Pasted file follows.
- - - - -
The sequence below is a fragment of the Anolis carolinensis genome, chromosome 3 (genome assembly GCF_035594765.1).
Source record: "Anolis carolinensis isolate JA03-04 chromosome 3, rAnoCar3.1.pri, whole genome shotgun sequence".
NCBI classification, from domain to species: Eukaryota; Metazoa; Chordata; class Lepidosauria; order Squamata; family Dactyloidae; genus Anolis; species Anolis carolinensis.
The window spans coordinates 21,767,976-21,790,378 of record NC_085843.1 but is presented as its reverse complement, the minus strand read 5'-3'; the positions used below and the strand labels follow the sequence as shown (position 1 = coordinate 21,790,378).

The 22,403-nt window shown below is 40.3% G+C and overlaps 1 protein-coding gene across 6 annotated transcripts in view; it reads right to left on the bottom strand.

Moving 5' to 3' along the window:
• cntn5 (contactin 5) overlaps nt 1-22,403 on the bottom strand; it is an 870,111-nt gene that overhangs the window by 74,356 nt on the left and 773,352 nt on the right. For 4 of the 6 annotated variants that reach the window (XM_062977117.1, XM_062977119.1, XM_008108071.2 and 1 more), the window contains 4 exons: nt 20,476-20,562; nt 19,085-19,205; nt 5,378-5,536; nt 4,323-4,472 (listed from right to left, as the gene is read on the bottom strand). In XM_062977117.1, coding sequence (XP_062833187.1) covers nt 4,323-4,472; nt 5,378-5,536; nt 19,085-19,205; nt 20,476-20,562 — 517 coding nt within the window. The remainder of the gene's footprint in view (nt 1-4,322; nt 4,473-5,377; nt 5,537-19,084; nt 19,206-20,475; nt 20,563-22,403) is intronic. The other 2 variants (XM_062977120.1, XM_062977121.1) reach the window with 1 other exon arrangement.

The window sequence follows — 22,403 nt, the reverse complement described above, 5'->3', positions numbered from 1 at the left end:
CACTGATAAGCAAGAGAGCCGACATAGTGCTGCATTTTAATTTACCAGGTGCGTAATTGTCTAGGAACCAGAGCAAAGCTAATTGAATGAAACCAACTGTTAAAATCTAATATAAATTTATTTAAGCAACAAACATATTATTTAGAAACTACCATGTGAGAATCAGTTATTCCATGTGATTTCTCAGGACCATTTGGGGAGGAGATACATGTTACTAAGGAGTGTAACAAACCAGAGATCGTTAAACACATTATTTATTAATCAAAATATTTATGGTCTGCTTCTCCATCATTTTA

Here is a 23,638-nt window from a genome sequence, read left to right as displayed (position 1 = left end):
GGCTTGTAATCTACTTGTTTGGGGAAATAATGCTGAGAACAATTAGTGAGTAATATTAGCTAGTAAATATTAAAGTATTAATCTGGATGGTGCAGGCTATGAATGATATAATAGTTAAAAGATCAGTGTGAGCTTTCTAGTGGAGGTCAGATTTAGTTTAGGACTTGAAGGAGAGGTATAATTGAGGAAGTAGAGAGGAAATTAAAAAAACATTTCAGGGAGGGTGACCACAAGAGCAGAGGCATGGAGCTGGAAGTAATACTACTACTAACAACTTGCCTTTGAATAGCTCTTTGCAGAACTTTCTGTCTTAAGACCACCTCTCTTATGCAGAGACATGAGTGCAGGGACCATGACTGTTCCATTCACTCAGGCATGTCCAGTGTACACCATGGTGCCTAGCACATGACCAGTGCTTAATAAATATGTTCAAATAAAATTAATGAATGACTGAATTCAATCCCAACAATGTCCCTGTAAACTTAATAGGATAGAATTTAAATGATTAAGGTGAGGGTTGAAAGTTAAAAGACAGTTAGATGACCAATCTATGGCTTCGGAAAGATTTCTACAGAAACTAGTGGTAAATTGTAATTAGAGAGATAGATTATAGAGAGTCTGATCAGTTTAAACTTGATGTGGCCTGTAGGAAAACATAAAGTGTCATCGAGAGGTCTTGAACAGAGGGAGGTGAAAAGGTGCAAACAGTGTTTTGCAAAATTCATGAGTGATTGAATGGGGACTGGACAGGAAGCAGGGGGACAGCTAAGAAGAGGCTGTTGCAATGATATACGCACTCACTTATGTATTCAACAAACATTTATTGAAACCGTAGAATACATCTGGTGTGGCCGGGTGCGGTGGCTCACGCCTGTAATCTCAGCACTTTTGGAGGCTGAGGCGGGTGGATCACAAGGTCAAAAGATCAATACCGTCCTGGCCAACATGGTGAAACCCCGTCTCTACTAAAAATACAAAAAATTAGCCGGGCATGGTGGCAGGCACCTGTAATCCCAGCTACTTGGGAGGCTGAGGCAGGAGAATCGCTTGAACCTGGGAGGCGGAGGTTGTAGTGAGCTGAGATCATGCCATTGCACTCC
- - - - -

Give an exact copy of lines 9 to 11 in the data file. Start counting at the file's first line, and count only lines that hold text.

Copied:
CACTGATAAGCAAGAGAGCCGACATAGTGCTGCATTTTAATTTACCAGGTGCGTAATTGTCTAGGAACCAGAGCAAAGCTAATTGAATGAAACCAACTGTTAAAATCTAATATAAATTTATTTAAGCAACAAACATATTATTTAGAAACTACCATGTGAGAATCAGTTATTCCATGTGATTTCTCAGGACCATTTGGGGAGGAGATACATGTTACTAAGGAGTGTAACAAACCAGAGATCGTTAAACACATTATTTATTAATCAAAATATTTATGGTCTGCTTCTCCATCATTTTA

Here is a 23,638-nt window from a genome sequence, read left to right as displayed (position 1 = left end):
GGCTTGTAATCTACTTGTTTGGGGAAATAATGCTGAGAACAATTAGTGAGTAATATTAGCTAGTAAATATTAAAGTATTAATCTGGATGGTGCAGGCTATGAATGATATAATAGTTAAAAGATCAGTGTGAGCTTTCTAGTGGAGGTCAGATTTAGTTTAGGACTTGAAGGAGAGGTATAATTGAGGAAGTAGAGAGGAAATTAAAAAAACATTTCAGGGAGGGTGACCACAAGAGCAGAGGCATGGAGCTGGAAGTAATACTACTACTAACAACTTGCCTTTGAATAGCTCTTTGCAGAACTTTCTGTCTTAAGACCACCTCTCTTATGCAGAGACATGAGTGCAGGGACCATGACTGTTCCATTCACTCAGGCATGTCCAGTGTACACCATGGTGCCTAGCACATGACCAGTGCTTAATAAATATGTTCAAATAAAATTAATGAATGACTGAATTCAATCCCAACAATGTCCCTGTAAACTTAATAGGATAGAATTTAAATGATTAAGGTGAGGGTTGAAAGTTAAAAGACAGTTAGATGACCAATCTATGGCTTCGGAAAGATTTCTACAGAAACTAGTGGTAAATTGTAATTAGAGAGATAGATTATAGAGAGTCTGATCAGTTTAAACTTGATGTGGCCTGTAGGAAAACATAAAGTGTCATCGAGAGGTCTTGAACAGAGGGAGGTGAAAAGGTGCAAACAGTGTTTTGCAAAATTCATGAGTGATTGAATGGGGACTGGACAGGAAGCAGGGGGACAGCTAAGAAGAGGCTGTTGCAATGATATACGCACTCACTTATGTATTCAACAAACATTTATTGAAACCGTAGAATACATCTGGTGTGGCCGGGTGCGGTGGCTCACGCCTGTAATCTCAGCACTTTTGGAGGCTGAGGCGGGTGGATCACAAGGTCAAAAGATCAATACCGTCCTGGCCAACATGGTGAAACCCCGTCTCTACTAAAAATACAAAAAATTAGCCGGGCATGGTGGCAGGCACCTGTAATCCCAGCTACTTGGGAGGCTGAGGCAGGAGAATCGCTTGAACCTGGGAGGCGGAGGTTGTAGTGAGCTGAGATCATGCCATTGCACTCC